Overcoming the panic I felt at a 7:15am call from my college student who is under a stay-at-home order in virus-swamped Boulder, I reassured her that her wake-up experience was normal and wished for myself that I had that same experience, especially this morning. Now sitting at my computer, I scan headlines and try to quell my heartburn with more coffee as I review the piteous landscape that is American politics. On the BBC website, headlines read "Trump and Biden duel in chaotic, bitter debate" and "'The loser is us, the American people" and "Childish, grueling and an 'unwatchable fever dream' - how the world saw Tuesday's debate.'"

I can't bear to comment or to analyze more deeply. My one fervent wish is that such a debate never happen again. I pray that Biden's campaign decides to skip on the next two presidential debates. They would be the same, if not worse, and no one needs to re-live that torture.

Turning away from that scarring experience, I have to reach for hope, that elusive winged creature that  "never stops - at all-". Dickinson's poem shows her sympathy for those - like me - who wrestle with their demons and strain to find and cling to hope, but also throws down the gauntlet. We can't stop holding on to hope.  My family needs me to provide sinus spray and answer early morning phone calls (and who knows what the next crisis will be?) and without those fantastic wings of hope to lift me skyward, I would be flat on the floor this morning.  






Thursday, September 24, 2020

Vote

 Vote - formal expression of one's wish or choice with regard to a proposal, candidate, etc., from Latin votum "a vow, wish, promise to a god, solemn, pledge, dedication" (https://www.etymonline.com/word/vote)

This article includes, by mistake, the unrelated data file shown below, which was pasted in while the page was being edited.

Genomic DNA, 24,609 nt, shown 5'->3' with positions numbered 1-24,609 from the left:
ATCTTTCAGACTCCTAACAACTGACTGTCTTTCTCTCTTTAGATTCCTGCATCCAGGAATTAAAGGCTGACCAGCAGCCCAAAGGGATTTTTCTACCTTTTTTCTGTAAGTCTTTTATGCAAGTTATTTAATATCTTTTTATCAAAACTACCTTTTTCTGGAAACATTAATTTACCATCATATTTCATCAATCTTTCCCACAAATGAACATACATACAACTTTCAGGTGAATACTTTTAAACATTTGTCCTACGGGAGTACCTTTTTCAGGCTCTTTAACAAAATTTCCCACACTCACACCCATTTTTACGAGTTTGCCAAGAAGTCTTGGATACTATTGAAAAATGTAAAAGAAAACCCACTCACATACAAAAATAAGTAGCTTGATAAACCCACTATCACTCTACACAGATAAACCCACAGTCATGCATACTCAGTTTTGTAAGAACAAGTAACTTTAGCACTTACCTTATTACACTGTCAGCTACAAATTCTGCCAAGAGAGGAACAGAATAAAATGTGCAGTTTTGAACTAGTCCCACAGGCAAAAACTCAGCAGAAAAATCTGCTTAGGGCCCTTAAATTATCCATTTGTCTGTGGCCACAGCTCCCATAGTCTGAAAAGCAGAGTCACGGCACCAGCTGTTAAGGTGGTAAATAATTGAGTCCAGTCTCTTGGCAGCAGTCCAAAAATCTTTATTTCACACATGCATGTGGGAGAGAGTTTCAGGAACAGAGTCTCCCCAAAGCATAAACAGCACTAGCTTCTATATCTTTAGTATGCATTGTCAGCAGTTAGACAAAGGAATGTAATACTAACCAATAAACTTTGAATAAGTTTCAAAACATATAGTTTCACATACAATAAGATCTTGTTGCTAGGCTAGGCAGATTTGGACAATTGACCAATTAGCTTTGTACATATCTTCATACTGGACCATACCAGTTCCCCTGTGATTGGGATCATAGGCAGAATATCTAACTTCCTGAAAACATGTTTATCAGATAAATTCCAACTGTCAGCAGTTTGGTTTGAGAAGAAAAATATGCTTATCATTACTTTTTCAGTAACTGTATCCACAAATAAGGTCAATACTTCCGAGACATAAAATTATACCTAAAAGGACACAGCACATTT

The President will not commit to a peaceful transition if Joe Biden wins. Yesterday he said that the way to ensure peace is to throw the ballots out and have a "continuation" instead of a transition. (CNN)  He weighed in with the same sentiments today, saying he wasn't sure the election could be "honest." (nytimes.com). This should ring alarm bells loudly for every American who dissents. But don't let his empty threats discourage you; we need to turn our worries into solemn vows -  to vote.

Every vote counts and every electoral representative gathered provides another layer of protection for our democracy. We are in grave danger of losing our beloved democratic experiment to an autocrat and a tyrant who is using fascist tactics straight out of Nazi Germany to discourage his naysayers and incite his followers. 

But never think that we're stuck here, because we're certainly not. Trump is not strong, but weak. As Michelle Goldman said in the NY Times, "his strongman threats are scary" (Goldman, NYT) but never forget that he makes these threats because he wants to discourage us from voting.  He knows that we can remove him from office, legally and permanently.